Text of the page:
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Oak Pests - A Guide to Major Insects, Diseases, Air Pollution and Chemical Injury

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Inonotus dryadeus

Importance. -- This fungus is distributed widely on oak, elm, and maple species in the East. It is common at the bases of older, living oaks in yards, parks, and along streets. While its ability to kill trees is questionable, it will decrease tree health over time.

Identifying the Fungus. -- Fruiting bodies are tan- to buff-colored conks or irregular cushions, 4 to 24 inches by 3 to 10 inches, on roots or at bases of trees. Young conks may grow around green leaves or show leaf imprints on top from where leaves lay on the growing conks. A yellowish liquid may exude from young conks, and old conks look like burned wood on top (figure 60).

Identifying the Injury. -- Thinning crowns may result from long-term infections that degrade root systems. The slow crown deterioration weakens the tree and may lead to a more serious butt rot.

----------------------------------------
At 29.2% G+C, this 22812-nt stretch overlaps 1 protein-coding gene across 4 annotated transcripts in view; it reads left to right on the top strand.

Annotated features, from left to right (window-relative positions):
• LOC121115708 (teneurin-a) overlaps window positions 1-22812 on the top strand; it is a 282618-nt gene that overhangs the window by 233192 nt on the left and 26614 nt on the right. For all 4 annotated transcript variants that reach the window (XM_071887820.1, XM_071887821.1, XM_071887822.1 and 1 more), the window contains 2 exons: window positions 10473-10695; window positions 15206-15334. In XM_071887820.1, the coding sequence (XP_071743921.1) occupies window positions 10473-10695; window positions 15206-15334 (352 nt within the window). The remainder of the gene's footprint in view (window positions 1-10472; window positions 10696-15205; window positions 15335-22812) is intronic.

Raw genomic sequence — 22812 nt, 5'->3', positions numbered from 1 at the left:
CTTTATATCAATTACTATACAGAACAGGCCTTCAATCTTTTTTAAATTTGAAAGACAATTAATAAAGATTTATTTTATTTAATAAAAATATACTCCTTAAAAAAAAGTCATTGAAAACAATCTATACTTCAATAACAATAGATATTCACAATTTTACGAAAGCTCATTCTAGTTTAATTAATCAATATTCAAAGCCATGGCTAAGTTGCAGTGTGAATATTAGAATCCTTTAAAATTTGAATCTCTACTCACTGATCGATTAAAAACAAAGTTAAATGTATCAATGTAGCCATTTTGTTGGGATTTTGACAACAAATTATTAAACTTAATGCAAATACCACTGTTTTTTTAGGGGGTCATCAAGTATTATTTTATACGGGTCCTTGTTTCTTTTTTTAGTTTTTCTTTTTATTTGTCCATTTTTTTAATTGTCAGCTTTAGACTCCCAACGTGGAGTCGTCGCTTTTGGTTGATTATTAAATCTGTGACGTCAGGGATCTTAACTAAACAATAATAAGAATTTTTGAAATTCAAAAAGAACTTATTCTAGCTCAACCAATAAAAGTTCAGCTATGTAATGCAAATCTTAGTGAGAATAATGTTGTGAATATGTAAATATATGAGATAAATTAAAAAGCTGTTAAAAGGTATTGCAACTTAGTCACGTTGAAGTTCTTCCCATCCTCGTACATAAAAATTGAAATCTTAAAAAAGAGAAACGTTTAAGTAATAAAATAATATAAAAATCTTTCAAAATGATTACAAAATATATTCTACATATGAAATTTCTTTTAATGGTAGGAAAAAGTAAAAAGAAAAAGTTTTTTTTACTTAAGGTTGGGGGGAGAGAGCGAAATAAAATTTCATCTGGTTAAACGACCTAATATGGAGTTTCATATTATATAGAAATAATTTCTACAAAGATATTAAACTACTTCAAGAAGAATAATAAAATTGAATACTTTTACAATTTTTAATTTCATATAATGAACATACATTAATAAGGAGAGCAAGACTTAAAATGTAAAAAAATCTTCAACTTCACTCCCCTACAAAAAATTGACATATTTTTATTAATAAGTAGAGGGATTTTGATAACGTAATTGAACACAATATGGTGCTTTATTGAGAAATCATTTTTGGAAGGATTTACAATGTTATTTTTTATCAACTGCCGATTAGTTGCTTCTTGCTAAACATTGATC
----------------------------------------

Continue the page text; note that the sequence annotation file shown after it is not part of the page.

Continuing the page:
Biology. -- Microscopic spores enter the tree through dead or scarred roots or through fire or logging scars at tree bases. Once extensive decay has occurred, conks are produced.

Control. -- The best control is to prevent injury (e.g., from lawn mowers and tire traffic) because the fungus enters through wounds in the bark of roots or tree bases. As with all root and butt rotters, bole and crown conditions should be monitored regularly for signs of weakening and possible breakage.

Figure 60

Figure 60. -- Young (tan) and old (black) Inonotus dryadeus conks on water oak.
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